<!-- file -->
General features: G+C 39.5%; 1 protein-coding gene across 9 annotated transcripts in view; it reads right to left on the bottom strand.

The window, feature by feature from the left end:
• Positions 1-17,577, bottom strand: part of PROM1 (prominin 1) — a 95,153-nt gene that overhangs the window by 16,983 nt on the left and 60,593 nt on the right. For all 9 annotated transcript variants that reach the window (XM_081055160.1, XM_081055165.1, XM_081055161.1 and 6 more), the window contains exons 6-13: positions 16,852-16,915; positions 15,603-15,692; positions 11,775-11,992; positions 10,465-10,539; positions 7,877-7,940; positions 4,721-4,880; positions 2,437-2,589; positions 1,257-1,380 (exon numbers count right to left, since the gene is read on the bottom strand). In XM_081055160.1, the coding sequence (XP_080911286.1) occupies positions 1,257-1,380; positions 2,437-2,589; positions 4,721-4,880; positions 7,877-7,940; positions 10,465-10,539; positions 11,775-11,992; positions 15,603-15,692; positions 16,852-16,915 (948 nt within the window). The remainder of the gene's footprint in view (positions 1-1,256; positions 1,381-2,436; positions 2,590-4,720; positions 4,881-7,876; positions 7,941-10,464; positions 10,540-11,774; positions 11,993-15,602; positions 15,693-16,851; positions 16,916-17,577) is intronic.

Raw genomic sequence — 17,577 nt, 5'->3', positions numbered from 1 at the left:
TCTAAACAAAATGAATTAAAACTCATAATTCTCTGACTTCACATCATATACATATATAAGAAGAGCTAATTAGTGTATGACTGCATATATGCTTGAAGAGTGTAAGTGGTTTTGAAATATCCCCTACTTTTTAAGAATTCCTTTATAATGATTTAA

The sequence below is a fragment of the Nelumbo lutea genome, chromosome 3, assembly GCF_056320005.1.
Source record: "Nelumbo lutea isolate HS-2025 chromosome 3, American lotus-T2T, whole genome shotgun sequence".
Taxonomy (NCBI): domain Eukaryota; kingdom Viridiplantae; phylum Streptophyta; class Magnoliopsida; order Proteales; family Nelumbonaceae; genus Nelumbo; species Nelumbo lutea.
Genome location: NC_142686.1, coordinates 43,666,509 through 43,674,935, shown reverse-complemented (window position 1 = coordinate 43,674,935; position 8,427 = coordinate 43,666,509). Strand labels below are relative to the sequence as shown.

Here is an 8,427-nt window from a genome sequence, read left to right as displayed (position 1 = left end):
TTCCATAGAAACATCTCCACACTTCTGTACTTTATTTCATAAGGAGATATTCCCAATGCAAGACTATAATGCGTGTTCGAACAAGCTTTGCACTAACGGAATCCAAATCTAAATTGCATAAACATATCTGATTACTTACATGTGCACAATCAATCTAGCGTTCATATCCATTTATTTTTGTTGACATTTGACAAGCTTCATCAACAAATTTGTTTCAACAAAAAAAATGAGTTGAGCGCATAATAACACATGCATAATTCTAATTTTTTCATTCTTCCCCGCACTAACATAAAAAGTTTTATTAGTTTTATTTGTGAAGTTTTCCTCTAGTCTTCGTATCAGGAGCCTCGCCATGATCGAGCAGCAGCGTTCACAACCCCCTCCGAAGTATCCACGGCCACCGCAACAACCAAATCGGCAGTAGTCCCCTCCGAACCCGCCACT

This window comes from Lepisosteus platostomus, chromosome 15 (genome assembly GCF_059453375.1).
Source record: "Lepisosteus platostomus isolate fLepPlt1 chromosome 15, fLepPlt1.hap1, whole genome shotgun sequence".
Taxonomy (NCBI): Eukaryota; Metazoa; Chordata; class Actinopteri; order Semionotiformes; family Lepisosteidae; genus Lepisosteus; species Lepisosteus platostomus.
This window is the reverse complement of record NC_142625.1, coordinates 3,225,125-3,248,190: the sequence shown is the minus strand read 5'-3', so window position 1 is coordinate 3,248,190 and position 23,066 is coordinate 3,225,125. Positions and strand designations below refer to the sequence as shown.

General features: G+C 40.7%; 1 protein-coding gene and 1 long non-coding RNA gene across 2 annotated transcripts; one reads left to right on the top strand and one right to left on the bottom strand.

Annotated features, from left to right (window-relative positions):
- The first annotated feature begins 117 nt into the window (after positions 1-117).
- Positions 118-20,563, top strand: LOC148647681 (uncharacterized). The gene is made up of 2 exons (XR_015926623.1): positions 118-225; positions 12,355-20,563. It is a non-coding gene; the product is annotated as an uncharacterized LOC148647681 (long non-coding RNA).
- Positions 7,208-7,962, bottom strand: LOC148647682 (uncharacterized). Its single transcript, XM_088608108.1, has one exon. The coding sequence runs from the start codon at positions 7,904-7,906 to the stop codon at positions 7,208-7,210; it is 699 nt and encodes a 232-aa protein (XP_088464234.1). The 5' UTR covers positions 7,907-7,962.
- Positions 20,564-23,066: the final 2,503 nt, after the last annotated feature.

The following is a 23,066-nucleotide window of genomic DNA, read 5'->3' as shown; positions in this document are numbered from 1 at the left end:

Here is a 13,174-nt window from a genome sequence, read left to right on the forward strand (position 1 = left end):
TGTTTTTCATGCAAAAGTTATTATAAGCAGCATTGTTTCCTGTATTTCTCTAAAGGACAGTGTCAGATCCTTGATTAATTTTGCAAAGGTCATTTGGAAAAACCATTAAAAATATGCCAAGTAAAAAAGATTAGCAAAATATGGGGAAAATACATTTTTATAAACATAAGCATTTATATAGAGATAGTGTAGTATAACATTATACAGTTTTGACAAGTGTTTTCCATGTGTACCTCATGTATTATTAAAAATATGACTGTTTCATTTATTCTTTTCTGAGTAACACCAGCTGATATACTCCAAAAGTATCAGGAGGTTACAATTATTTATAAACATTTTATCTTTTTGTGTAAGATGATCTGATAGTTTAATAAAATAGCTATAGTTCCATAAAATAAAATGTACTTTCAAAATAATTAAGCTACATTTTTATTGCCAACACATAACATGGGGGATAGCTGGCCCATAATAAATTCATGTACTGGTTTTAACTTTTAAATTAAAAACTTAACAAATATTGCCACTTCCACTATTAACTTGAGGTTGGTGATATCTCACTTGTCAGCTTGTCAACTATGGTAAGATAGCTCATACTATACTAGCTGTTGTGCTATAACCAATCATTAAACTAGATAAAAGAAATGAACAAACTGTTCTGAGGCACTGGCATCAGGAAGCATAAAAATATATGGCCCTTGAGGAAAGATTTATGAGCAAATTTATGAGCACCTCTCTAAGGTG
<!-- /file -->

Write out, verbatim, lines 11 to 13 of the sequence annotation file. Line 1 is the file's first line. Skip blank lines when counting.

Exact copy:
TTCCATAGAAACATCTCCACACTTCTGTACTTTATTTCATAAGGAGATATTCCCAATGCAAGACTATAATGCGTGTTCGAACAAGCTTTGCACTAACGGAATCCAAATCTAAATTGCATAAACATATCTGATTACTTACATGTGCACAATCAATCTAGCGTTCATATCCATTTATTTTTGTTGACATTTGACAAGCTTCATCAACAAATTTGTTTCAACAAAAAAAATGAGTTGAGCGCATAATAACACATGCATAATTCTAATTTTTTCATTCTTCCCCGCACTAACATAAAAAGTTTTATTAGTTTTATTTGTGAAGTTTTCCTCTAGTCTTCGTATCAGGAGCCTCGCCATGATCGAGCAGCAGCGTTCACAACCCCCTCCGAAGTATCCACGGCCACCGCAACAACCAAATCGGCAGTAGTCCCCTCCGAACCCGCCACT

This window comes from Lepisosteus platostomus, chromosome 15 (genome assembly GCF_059453375.1).
Source record: "Lepisosteus platostomus isolate fLepPlt1 chromosome 15, fLepPlt1.hap1, whole genome shotgun sequence".